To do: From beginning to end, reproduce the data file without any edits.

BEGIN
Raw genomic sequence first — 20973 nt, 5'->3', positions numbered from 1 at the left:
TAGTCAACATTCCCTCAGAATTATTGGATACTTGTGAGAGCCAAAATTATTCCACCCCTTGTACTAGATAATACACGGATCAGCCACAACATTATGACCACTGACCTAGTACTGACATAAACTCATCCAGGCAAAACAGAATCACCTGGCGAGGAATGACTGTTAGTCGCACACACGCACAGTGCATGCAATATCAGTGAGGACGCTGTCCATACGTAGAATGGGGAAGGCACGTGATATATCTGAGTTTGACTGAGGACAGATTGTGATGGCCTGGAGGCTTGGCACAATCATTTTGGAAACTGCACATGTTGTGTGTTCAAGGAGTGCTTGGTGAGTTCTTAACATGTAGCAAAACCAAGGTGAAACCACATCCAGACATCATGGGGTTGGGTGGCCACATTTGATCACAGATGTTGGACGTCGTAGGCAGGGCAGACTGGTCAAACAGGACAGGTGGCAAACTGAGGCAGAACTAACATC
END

Raw genomic sequence first — 20973 nt, 5'->3', positions numbered from 1 at the left:
TAGTCAACATTCCCTCAGAATTATTGGATACTTGTGAGAGCCAAAATTATTCCACCCCTTGTACTAGATAATACACGGATCAGCCACAACATTATGACCACTGACCTAGTACTGACATAAACTCATCCAGGCAAAACAGAATCACCTGGCGAGGAATGACTGTTAGTCGCACACACGCACAGTGCATGCAATATCAGTGAGGACGCTGTCCATACGTAGAATGGGGAAGGCACGTGATATATCTGAGTTTGACTGAGGACAGATTGTGATGGCCTGGAGGCTTGGCACAATCATTTTGGAAACTGCACATGTTGTGTGTTCAAGGAGTGCTTGGTGAGTTCTTAACATGTAGCAAAACCAAGGTGAAACCACATCCAGACATCATGGGGTTGGGTGGCCACATTTGATCACAGATGTTGGACGTCGTAGGCAGGGCAGACTGGTCAAACAGGACAGGTGGCAAACTGAGGCAGAACTAACATC